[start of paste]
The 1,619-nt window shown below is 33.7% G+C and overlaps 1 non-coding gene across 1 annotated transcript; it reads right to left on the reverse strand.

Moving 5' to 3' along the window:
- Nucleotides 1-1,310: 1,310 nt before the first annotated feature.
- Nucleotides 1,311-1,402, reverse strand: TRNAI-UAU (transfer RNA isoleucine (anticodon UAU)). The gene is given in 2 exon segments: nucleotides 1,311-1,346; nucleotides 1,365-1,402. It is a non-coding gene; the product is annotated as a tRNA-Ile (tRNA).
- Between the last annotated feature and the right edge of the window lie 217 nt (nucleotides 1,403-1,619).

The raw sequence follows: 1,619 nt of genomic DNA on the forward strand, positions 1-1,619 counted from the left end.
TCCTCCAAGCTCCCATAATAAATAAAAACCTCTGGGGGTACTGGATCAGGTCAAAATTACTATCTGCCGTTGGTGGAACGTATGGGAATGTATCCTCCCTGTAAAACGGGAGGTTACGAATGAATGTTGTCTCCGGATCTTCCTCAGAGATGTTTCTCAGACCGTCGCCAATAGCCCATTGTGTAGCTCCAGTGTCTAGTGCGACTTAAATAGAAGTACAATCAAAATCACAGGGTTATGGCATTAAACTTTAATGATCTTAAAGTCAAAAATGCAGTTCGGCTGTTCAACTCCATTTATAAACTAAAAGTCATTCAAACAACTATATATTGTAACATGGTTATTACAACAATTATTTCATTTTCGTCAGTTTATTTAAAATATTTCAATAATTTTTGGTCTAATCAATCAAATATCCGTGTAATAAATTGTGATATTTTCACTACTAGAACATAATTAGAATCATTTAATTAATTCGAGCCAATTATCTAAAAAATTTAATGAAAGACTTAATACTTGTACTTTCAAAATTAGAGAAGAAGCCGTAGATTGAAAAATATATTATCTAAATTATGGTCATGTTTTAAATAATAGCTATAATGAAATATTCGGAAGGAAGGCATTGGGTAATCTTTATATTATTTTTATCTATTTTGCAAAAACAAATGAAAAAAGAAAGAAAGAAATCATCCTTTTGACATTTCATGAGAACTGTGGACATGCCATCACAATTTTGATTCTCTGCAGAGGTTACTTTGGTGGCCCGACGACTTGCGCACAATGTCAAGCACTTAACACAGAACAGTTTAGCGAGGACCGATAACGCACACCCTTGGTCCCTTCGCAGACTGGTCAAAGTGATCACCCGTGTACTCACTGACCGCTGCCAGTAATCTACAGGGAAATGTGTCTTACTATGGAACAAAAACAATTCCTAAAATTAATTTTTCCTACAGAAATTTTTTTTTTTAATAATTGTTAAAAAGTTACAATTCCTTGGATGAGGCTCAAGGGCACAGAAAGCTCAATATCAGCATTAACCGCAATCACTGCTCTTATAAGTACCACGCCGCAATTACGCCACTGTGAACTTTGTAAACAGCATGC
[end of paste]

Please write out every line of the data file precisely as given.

The 1,619-nt window shown below is 33.7% G+C and overlaps 1 non-coding gene across 1 annotated transcript; it reads right to left on the reverse strand.

Moving 5' to 3' along the window:
- Nucleotides 1-1,310: 1,310 nt before the first annotated feature.
- Nucleotides 1,311-1,402, reverse strand: TRNAI-UAU (transfer RNA isoleucine (anticodon UAU)). The gene is given in 2 exon segments: nucleotides 1,311-1,346; nucleotides 1,365-1,402. It is a non-coding gene; the product is annotated as a tRNA-Ile (tRNA).
- Between the last annotated feature and the right edge of the window lie 217 nt (nucleotides 1,403-1,619).

The raw sequence follows: 1,619 nt of genomic DNA on the forward strand, positions 1-1,619 counted from the left end.
TCCTCCAAGCTCCCATAATAAATAAAAACCTCTGGGGGTACTGGATCAGGTCAAAATTACTATCTGCCGTTGGTGGAACGTATGGGAATGTATCCTCCCTGTAAAACGGGAGGTTACGAATGAATGTTGTCTCCGGATCTTCCTCAGAGATGTTTCTCAGACCGTCGCCAATAGCCCATTGTGTAGCTCCAGTGTCTAGTGCGACTTAAATAGAAGTACAATCAAAATCACAGGGTTATGGCATTAAACTTTAATGATCTTAAAGTCAAAAATGCAGTTCGGCTGTTCAACTCCATTTATAAACTAAAAGTCATTCAAACAACTATATATTGTAACATGGTTATTACAACAATTATTTCATTTTCGTCAGTTTATTTAAAATATTTCAATAATTTTTGGTCTAATCAATCAAATATCCGTGTAATAAATTGTGATATTTTCACTACTAGAACATAATTAGAATCATTTAATTAATTCGAGCCAATTATCTAAAAAATTTAATGAAAGACTTAATACTTGTACTTTCAAAATTAGAGAAGAAGCCGTAGATTGAAAAATATATTATCTAAATTATGGTCATGTTTTAAATAATAGCTATAATGAAATATTCGGAAGGAAGGCATTGGGTAATCTTTATATTATTTTTATCTATTTTGCAAAAACAAATGAAAAAAGAAAGAAAGAAATCATCCTTTTGACATTTCATGAGAACTGTGGACATGCCATCACAATTTTGATTCTCTGCAGAGGTTACTTTGGTGGCCCGACGACTTGCGCACAATGTCAAGCACTTAACACAGAACAGTTTAGCGAGGACCGATAACGCACACCCTTGGTCCCTTCGCAGACTGGTCAAAGTGATCACCCGTGTACTCACTGACCGCTGCCAGTAATCTACAGGGAAATGTGTCTTACTATGGAACAAAAACAATTCCTAAAATTAATTTTTCCTACAGAAATTTTTTTTTTTAATAATTGTTAAAAAGTTACAATTCCTTGGATGAGGCTCAAGGGCACAGAAAGCTCAATATCAGCATTAACCGCAATCACTGCTCTTATAAGTACCACGCCGCAATTACGCCACTGTGAACTTTGTAAACAGCATGC